I wasn't a fan of passages through the point of view of the villain, Luther Little Wound.  I found that they became repetitive as the book went on, because he doesn't have many interests aside from violence.  His point of view also didn't add much that we didn't learn, or couldn't have learned, through Lozen's point of view.

Apart from that quibble, TRAIL OF THE DEAD is a fun adventure story.  It has plenty of action, but still questions the consequences of violence.  It has a diverse cast of characters who are learning that they too might have their own prejudices to overcome.  It also has a tough heroine who has shouldered a heavy burden and is managing the weight.  I look forward to her final adventure.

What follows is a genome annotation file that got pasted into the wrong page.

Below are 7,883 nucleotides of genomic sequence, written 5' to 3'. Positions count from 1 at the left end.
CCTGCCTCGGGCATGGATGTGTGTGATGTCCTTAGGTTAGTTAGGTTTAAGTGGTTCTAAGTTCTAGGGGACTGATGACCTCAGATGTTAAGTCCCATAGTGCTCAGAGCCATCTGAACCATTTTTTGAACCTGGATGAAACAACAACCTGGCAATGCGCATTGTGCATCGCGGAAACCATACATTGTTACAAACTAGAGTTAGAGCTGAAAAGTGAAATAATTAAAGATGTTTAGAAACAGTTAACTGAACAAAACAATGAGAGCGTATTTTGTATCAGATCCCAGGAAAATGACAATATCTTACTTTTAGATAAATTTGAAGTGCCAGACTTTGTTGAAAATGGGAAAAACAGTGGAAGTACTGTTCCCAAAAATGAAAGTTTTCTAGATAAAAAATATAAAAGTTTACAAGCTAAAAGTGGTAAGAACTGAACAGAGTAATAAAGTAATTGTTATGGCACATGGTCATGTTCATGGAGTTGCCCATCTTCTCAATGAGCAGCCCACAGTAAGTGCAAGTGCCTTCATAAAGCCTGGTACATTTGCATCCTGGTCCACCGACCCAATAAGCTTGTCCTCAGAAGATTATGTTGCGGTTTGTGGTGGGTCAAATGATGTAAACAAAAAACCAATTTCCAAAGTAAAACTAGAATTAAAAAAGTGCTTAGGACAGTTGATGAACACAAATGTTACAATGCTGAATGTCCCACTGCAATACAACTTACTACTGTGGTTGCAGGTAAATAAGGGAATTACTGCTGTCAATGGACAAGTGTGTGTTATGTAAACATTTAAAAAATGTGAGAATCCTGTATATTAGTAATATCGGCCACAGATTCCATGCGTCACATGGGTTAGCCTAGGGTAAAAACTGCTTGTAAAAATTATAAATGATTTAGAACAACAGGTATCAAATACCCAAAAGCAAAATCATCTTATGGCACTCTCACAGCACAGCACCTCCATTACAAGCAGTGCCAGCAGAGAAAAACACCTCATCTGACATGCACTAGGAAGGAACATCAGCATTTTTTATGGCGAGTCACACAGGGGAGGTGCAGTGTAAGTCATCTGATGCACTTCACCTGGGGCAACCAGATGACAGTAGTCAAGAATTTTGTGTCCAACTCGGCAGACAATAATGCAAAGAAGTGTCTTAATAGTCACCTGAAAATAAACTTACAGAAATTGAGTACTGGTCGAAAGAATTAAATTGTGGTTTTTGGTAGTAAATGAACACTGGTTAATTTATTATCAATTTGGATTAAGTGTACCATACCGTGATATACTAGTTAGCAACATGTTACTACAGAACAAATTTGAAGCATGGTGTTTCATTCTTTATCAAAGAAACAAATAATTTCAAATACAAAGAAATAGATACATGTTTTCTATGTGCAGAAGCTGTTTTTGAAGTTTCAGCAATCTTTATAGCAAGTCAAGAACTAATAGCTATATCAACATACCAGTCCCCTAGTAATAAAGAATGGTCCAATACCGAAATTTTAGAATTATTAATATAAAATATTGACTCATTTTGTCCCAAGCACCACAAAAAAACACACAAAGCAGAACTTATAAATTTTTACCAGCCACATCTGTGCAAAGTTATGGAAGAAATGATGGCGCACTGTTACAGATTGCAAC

December 28, 2015

Review: The Walls Around Us

The Walls Around Us By Nova Ren Suma
Available now from Algonquin Young Readers (Workman)
Review copy

THE WALLS AROUND US is a ghost story that becomes ever more eerie as it goes on, twining its way around you like the vines growing outside Aurora Hills, a juvenile detention center.   Aurora Hills is the home of Amber, sent there when she was thirteen.  It was the home of Ori, Violet's best friend. 

The girls both have terrible secrets in their past, as does the entire prison.  Nova Ren Suma doesn't shy away from many of the abuses committed in these institutions, nor from the racism and classism of the justice system in the United States.  THE WALLS AROUND US shifts back and forth in time, slowly revealing myriad tragedies, including the shocking murder of all forty-two residents of Aurora Hills and just what Vee and Amber have to do with it.